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Hardware Hacking Technology

Homemade Digital Cameras 230

Michael Golembewski writes "For the past three years, I've been taking apart cheap secondhand flatbed scanners and turning them into homemade large format digital cameras. They are well over 100 mexapixel in resolution, and produce results that are both similar to and significantly different from traditional digital and conventional cameras."
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Homemade Digital Cameras

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  • by Rakishi ( 759894 ) on Thursday January 19, 2006 @03:30AM (#14507616)
    If it's the look and effect you are going for, you can achieve that more easily with a regular digital camera and a bit of post-processing.

    I don't see hwo you'd do that without a lot of photoshop work (go and look at some of the fun distortions they get due to the way a scanner scans the image).
  • by lamasquerade ( 172547 ) * on Thursday January 19, 2006 @03:50AM (#14507686)
    From TFS: "This effect is impossible to create to anything near this level of detail or clarity using traditional digital tools. This is because the refresh rate of a video camera is 25 frames per second, and the refresh rate of a digital stills camera is even slower - between one and three seconds per image. Scanner photographs are made up of 15,000 individual slices of time, spread over 15,000 lines. Using any standard video camera to capture images this way can be done, but is limited to 720 lines, and the fastest capture rate is 40 milliseconds. This means that the images will be much low resolution, and the slower capture rate leads to blocky, jagged edges between the frames of video that are used to make up the composite."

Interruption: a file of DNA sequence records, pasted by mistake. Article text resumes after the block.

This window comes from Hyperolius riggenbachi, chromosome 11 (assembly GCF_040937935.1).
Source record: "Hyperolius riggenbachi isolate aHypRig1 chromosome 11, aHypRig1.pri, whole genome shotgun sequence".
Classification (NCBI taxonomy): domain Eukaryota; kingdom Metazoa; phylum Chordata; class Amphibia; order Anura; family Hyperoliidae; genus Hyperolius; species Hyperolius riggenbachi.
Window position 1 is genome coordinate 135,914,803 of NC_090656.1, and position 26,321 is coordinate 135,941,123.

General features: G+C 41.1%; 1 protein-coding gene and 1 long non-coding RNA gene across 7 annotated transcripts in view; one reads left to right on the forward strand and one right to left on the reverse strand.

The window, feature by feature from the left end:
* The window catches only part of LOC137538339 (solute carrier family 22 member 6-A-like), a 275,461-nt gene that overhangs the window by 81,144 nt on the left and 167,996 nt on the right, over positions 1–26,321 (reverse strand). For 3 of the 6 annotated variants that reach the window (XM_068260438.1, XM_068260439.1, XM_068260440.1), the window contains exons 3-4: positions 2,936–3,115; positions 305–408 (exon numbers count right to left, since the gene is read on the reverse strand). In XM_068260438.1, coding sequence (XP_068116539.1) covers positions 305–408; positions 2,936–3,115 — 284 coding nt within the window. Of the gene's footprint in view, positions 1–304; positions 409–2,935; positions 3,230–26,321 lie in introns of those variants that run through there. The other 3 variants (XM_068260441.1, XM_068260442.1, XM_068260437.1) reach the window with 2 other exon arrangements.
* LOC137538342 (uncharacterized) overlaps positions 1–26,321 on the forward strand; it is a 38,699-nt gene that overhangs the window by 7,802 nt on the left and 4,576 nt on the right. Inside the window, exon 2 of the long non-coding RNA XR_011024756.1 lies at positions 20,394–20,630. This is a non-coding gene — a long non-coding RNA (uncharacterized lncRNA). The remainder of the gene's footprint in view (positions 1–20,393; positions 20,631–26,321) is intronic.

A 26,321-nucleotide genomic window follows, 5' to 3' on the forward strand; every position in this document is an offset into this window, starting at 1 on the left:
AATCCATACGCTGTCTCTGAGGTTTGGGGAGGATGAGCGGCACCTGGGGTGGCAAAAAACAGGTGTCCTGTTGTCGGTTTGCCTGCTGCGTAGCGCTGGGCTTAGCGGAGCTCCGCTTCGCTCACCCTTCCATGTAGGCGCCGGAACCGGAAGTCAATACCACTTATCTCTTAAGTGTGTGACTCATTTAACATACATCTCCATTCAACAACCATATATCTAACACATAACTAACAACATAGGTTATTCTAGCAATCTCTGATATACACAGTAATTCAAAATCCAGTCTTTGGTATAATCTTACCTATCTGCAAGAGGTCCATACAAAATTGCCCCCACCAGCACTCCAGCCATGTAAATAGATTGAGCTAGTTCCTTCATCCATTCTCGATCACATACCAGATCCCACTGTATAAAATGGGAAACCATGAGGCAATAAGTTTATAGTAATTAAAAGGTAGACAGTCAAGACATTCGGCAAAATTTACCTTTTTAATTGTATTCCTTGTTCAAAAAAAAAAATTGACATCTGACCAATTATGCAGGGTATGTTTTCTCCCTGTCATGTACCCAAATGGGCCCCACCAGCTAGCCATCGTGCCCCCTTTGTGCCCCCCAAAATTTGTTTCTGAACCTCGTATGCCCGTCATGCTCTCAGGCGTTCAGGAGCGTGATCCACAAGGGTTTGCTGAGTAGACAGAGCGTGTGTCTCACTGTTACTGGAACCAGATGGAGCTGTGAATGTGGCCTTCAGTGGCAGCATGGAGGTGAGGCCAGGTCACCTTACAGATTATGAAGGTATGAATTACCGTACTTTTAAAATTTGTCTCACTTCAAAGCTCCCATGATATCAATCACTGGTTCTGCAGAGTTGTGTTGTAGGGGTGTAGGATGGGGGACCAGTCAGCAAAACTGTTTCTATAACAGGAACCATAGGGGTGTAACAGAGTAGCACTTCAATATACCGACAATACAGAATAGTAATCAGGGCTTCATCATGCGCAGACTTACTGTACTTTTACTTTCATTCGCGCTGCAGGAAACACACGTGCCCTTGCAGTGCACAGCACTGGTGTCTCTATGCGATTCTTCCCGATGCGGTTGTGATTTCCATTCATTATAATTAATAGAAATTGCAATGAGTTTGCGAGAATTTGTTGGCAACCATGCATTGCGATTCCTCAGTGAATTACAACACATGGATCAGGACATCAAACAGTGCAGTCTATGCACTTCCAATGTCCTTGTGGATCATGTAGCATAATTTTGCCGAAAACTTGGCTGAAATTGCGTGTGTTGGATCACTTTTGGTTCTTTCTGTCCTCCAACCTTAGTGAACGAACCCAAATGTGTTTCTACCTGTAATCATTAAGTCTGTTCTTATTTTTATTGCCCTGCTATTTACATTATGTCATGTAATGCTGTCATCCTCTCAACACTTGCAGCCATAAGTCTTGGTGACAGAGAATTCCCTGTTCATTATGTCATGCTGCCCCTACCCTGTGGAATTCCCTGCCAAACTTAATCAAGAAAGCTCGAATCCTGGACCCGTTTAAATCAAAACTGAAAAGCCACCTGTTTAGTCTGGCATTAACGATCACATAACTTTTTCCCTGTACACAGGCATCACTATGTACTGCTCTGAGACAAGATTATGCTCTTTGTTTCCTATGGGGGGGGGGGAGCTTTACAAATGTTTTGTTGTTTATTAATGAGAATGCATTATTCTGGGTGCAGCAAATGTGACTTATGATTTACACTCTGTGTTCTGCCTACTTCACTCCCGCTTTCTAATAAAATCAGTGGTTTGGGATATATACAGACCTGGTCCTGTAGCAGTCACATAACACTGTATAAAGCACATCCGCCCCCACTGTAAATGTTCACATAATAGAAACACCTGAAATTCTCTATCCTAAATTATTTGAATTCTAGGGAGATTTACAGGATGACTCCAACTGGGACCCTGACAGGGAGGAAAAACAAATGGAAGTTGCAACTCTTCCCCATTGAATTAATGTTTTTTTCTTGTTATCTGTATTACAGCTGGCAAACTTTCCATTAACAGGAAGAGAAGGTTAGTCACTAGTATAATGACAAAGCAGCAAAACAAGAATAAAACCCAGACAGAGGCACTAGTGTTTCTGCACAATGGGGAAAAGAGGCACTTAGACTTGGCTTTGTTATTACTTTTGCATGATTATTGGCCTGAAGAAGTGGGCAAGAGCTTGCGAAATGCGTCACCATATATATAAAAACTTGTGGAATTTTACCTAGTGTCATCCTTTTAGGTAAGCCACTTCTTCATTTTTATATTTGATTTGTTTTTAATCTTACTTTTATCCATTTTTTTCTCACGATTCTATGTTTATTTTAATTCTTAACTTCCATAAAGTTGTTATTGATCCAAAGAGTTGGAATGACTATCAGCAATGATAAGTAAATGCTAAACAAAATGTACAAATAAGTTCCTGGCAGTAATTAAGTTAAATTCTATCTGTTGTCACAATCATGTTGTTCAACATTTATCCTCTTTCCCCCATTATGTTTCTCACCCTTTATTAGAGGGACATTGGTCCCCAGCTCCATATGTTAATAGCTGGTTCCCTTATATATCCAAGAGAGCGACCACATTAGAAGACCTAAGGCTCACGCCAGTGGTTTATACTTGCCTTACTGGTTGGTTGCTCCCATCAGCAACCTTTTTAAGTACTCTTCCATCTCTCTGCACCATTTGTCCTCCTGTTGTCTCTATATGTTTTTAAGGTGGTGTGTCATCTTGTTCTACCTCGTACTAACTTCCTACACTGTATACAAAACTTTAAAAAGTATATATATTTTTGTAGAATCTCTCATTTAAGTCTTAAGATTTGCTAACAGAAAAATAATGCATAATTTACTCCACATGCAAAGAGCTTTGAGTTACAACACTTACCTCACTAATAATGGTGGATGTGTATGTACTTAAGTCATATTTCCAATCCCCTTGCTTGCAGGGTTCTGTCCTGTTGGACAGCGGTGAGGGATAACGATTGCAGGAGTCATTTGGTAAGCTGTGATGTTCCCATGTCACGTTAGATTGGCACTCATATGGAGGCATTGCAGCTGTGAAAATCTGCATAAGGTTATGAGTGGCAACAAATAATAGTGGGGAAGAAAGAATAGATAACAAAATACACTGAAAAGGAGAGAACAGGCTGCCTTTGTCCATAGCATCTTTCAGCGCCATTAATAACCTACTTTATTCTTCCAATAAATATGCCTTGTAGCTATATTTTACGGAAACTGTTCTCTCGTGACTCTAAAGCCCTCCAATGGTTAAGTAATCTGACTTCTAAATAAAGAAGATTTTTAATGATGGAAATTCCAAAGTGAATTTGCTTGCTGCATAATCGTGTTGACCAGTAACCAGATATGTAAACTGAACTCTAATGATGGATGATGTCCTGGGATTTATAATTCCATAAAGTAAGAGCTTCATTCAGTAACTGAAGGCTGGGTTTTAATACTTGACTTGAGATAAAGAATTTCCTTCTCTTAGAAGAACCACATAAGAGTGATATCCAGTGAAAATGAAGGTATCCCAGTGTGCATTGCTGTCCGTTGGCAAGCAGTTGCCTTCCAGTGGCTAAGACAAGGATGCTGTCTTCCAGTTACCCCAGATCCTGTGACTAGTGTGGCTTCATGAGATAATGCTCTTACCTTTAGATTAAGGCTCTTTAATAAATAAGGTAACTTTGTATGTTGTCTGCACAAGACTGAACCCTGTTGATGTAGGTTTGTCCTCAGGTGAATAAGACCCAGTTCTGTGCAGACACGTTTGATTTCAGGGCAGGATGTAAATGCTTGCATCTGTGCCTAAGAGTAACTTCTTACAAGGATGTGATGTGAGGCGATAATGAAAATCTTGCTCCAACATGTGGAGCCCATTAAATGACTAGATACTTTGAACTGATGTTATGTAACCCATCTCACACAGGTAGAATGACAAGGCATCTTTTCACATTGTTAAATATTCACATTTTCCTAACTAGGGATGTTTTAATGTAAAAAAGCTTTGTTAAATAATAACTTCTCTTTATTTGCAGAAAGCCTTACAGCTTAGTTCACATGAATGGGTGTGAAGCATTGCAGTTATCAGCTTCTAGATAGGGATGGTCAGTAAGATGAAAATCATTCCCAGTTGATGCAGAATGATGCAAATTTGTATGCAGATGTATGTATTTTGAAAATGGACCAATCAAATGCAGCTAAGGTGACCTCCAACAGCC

So that's one point. But more broadly, it seems to me to be a bit more organic than using photoshop. He says the effect is reletively predictable, but given unpredictable environments, such as cars on a road, the picture could end up more interesting than anything you could concieve and then coerce into existance

    Finally, I really, really, really don't understand why these types of comments are made. Every bloody hack article there's some grim, sad comments about how the hack sucks because a) it could be done easier in some other way, b) it's 'pointless', c) it's 'try-hard', or whatever other reason. It's so infuriating - do you have any sense of exploration and experimentation? Or understand the desire to tell others about your experiences?

  • by dangitman ( 862676 ) on Thursday January 19, 2006 @04:25AM (#14507788)
    For fuck's sake. I've got a Horizont, several large-format cameras, and a Panoscan. I still think this is cool. Not everybody can afford the equipment I use, and none of it is exactly the same as this, anyway. Good art is still made with disposable cameras. Why have a chip on your shoulder about non-elitist equipment?
  • by dangitman ( 862676 ) on Thursday January 19, 2006 @04:44AM (#14507847)
    I don't. I have a chip on my shoulder about people claiming something as artistically and/or technically new when it has been done numerous times before, and often better.

    But nobody claimed this. The article says:

    "... and produce results that are both similar to and significantly different from traditional digital and conventional cameras."

    The examples you provide are not provided by the standard use of traditional equipment. The article does not claim this effect has never been done before.

    What do you mean by "better"? Art is very subjective, there is no absolute scale of goodness. Does it matter that Andy Warhol used mediums that many other people used?

  • by Flying pig ( 925874 ) on Thursday January 19, 2006 @05:13AM (#14507910)
    The whole point of this kind of photography is that the equipment forces you to work and think in a different way. At that point, working with and against the equipment and conditions is what produces art. No amount of post processing or Photoshop is ever more than an artisanal job, which is why there is no Photoshop fine art.